We may, perhaps, touching wood, be approaching some sort of recovery from the Covid-19 pandemic, or at least a return to something a bit closer to the old reality, but some things may never go back to as they were.
One very obvious example is working from home. Whether it is full time working from home, or a hybrid model with a mix of home and office-based working, there is a desire from many to avoid a permanent return to the place of work.
However, in some instances this appears to have the potential to create tension, disagreement and even a sense of alienation.
Naturally, when focussing on increased working from home, this assumes it is practical, even if practical might mean some accomodating of needs. Some jobs, clearly, cannot be done from home. Employees might have been on furlough and now required to return. If they, for instance, were a chef they could hardly do this from their own kitchen.
Similarly, a train driver isn’t much use in terms of their profession when they are at home.
But, in many more cases you can make a broad argument that the job can be done from home, even if the employer might argue it cannot be done so effectively from home. Perhaps elements can be done remotely, but an argument made that interaction in the office or place of work still has benefit.
One very prominent headline of late has been that some major employers are considering cutting the pay of those who continue to work from home. Google has been linked with this policy, although initially in the US only.
Their logic seems to be that in some locations staff are paid more based on the prevailing local labour market, if these people are then to work from home then why should they get this enhanced pay?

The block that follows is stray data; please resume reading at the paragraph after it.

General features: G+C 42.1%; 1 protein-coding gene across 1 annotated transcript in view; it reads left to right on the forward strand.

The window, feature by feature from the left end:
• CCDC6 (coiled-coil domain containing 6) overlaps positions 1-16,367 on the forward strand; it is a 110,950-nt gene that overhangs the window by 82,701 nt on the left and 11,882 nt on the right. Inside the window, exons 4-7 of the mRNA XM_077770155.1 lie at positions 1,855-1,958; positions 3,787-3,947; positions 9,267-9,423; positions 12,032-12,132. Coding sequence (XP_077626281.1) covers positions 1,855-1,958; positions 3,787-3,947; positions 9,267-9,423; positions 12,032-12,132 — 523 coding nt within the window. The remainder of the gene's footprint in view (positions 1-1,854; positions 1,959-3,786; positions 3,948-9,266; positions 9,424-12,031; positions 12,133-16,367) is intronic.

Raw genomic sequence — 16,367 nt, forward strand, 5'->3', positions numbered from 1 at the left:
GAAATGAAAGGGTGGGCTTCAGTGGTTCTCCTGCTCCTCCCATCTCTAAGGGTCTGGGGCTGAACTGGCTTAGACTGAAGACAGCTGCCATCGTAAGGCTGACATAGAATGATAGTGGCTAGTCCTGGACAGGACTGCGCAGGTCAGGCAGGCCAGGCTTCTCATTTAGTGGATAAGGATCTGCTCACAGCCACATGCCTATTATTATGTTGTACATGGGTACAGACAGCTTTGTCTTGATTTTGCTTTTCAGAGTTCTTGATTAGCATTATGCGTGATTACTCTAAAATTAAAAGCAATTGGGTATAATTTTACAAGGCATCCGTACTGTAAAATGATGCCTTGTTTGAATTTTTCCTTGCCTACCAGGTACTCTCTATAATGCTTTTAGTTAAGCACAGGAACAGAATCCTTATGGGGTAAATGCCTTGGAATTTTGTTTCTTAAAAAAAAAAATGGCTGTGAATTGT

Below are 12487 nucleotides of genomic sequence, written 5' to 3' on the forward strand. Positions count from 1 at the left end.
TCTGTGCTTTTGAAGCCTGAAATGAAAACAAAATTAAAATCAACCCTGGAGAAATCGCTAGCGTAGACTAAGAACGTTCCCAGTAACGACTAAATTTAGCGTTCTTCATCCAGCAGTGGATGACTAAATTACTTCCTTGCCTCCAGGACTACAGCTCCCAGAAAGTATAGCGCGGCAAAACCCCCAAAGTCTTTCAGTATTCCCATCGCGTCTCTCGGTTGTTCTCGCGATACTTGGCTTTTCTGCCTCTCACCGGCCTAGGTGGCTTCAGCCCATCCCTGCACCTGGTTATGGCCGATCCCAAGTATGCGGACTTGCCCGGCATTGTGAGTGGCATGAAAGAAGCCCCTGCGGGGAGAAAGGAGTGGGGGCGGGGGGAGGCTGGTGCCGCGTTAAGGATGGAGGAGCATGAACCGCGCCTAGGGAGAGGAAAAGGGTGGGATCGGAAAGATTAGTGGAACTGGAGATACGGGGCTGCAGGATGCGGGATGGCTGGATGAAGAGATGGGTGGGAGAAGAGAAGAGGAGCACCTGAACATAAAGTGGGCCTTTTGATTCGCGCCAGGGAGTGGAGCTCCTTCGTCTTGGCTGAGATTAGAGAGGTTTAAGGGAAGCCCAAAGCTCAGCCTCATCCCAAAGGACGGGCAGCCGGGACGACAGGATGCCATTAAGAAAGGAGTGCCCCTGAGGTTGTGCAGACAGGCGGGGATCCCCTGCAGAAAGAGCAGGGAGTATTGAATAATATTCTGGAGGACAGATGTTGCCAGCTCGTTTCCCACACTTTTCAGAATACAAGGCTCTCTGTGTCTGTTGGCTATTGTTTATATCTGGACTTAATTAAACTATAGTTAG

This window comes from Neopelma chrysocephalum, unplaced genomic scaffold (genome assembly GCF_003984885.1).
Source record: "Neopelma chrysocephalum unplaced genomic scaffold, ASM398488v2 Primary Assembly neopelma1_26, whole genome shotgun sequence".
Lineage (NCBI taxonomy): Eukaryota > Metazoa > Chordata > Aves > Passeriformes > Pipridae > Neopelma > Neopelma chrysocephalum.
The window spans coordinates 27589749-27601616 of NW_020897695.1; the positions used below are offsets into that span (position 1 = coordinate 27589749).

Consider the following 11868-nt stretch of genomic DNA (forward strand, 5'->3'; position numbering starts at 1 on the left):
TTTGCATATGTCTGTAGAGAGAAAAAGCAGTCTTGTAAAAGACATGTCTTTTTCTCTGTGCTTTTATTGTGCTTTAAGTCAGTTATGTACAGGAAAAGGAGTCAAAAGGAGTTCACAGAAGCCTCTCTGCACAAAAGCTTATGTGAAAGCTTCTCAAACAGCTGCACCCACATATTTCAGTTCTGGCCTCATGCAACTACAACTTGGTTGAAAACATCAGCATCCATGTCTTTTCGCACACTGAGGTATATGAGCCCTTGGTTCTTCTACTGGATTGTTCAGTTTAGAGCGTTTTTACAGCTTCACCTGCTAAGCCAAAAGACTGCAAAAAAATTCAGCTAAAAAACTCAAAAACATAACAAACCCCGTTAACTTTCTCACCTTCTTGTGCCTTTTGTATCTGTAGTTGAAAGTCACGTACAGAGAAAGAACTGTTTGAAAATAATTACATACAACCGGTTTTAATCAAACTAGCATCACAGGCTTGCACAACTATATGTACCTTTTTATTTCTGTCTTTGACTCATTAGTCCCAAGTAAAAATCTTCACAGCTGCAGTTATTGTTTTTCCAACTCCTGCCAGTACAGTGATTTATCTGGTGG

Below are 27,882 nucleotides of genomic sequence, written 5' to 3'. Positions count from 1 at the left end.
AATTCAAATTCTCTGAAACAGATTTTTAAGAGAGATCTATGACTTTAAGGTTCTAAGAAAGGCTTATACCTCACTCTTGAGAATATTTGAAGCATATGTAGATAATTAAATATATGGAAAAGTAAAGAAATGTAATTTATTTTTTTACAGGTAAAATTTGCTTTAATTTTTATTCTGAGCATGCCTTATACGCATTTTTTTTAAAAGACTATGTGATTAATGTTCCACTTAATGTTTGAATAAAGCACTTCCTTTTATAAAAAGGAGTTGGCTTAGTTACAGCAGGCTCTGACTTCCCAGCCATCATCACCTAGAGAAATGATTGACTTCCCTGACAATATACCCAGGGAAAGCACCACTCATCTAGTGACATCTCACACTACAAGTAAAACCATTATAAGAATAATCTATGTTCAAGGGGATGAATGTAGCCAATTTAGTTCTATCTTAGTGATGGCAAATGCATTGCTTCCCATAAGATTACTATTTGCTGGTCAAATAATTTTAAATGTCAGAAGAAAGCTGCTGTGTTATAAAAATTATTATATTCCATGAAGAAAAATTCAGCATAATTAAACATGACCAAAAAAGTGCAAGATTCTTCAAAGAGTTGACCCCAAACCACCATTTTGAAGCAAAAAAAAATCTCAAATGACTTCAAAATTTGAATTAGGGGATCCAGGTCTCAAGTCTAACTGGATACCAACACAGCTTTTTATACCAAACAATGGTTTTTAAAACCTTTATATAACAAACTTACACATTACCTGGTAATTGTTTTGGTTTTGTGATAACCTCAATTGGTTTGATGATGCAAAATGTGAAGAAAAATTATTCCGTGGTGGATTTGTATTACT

This, we should point out, is their logic, we don’t post it here to suggest we support the idea.
It is though easy to see this coming to the UK, especially in cities such as London that are expensive to live in. If someone can do the job they were employed to do in London, but move somewhere cheaper to live might their employer look to therefore cut their wage?
An obvious danger is that those who opt to work from home end up feeling like second class employees. Ultimately, they will then be demotivated and either their performance will drop, or they will leave.
We have seen during the past year that many have felt cut off, work becomes a series of Zoom interactions but not real engagement. There is a reluctance to return to the office or place of work, but that is not to suggest that working from home has been heavenly.
It may simply be the better of two not amazing options.
Until recently, it may have been that everyone was in the same boat, everyone working from home. The same provision and care are therefore given to all.
However, that could change as we see a mixed approach – some returning, others not.
The danger is that those who continue to work from home feel cut off and, if their salary also drops they could feel thoroughly underappreciated. We have, they might say, done the job well for over a year working from home. Now it’s a problem?
In the workplace, there will be informal conversations once more, get-togethers, social gatherings, a sense of camaraderie.
How can we make sure this extends to remote workers too?
One sensible approach is to make sure there are advocates for those who continue to work from home, people who ensure that their needs are met and also that they remain central to every decision.
Many will also give thought to what the return to the office brings in terms of benefits for those who do return and how this can be replicated for all.